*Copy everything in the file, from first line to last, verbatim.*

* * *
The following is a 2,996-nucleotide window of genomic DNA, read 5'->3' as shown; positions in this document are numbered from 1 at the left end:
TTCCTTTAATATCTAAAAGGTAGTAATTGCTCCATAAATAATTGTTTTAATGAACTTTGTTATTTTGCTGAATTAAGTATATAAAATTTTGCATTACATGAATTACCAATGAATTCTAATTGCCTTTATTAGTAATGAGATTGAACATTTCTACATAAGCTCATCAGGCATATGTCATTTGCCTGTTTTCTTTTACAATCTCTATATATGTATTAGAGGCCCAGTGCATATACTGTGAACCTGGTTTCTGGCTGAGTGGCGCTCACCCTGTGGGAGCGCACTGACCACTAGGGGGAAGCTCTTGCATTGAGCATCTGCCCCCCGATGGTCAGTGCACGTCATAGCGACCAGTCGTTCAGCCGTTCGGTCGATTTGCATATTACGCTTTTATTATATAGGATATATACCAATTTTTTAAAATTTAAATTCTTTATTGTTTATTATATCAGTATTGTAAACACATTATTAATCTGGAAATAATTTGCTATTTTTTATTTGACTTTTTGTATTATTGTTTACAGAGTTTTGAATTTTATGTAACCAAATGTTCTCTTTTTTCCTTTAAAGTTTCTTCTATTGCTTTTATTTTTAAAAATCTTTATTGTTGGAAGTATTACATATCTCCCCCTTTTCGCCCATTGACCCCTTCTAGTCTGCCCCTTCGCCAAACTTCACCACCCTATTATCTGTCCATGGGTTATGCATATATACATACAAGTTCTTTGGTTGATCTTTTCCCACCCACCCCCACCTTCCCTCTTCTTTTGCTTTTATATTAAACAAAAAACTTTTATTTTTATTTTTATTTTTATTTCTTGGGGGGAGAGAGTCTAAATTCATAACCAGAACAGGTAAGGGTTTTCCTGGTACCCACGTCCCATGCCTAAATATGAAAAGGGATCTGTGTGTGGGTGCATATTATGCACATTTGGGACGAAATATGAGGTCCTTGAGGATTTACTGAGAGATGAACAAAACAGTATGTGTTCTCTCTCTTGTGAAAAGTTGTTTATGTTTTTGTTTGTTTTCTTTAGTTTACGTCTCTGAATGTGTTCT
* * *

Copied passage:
The following is a 2,996-nucleotide window of genomic DNA, read 5'->3' as shown; positions in this document are numbered from 1 at the left end:
TTCCTTTAATATCTAAAAGGTAGTAATTGCTCCATAAATAATTGTTTTAATGAACTTTGTTATTTTGCTGAATTAAGTATATAAAATTTTGCATTACATGAATTACCAATGAATTCTAATTGCCTTTATTAGTAATGAGATTGAACATTTCTACATAAGCTCATCAGGCATATGTCATTTGCCTGTTTTCTTTTACAATCTCTATATATGTATTAGAGGCCCAGTGCATATACTGTGAACCTGGTTTCTGGCTGAGTGGCGCTCACCCTGTGGGAGCGCACTGACCACTAGGGGGAAGCTCTTGCATTGAGCATCTGCCCCCCGATGGTCAGTGCACGTCATAGCGACCAGTCGTTCAGCCGTTCGGTCGATTTGCATATTACGCTTTTATTATATAGGATATATACCAATTTTTTAAAATTTAAATTCTTTATTGTTTATTATATCAGTATTGTAAACACATTATTAATCTGGAAATAATTTGCTATTTTTTATTTGACTTTTTGTATTATTGTTTACAGAGTTTTGAATTTTATGTAACCAAATGTTCTCTTTTTTCCTTTAAAGTTTCTTCTATTGCTTTTATTTTTAAAAATCTTTATTGTTGGAAGTATTACATATCTCCCCCTTTTCGCCCATTGACCCCTTCTAGTCTGCCCCTTCGCCAAACTTCACCACCCTATTATCTGTCCATGGGTTATGCATATATACATACAAGTTCTTTGGTTGATCTTTTCCCACCCACCCCCACCTTCCCTCTTCTTTTGCTTTTATATTAAACAAAAAACTTTTATTTTTATTTTTATTTTTATTTCTTGGGGGGAGAGAGTCTAAATTCATAACCAGAACAGGTAAGGGTTTTCCTGGTACCCACGTCCCATGCCTAAATATGAAAAGGGATCTGTGTGTGGGTGCATATTATGCACATTTGGGACGAAATATGAGGTCCTTGAGGATTTACTGAGAGATGAACAAAACAGTATGTGTTCTCTCTCTTGTGAAAAGTTGTTTATGTTTTTGTTTGTTTTCTTTAGTTTACGTCTCTGAATGTGTTCT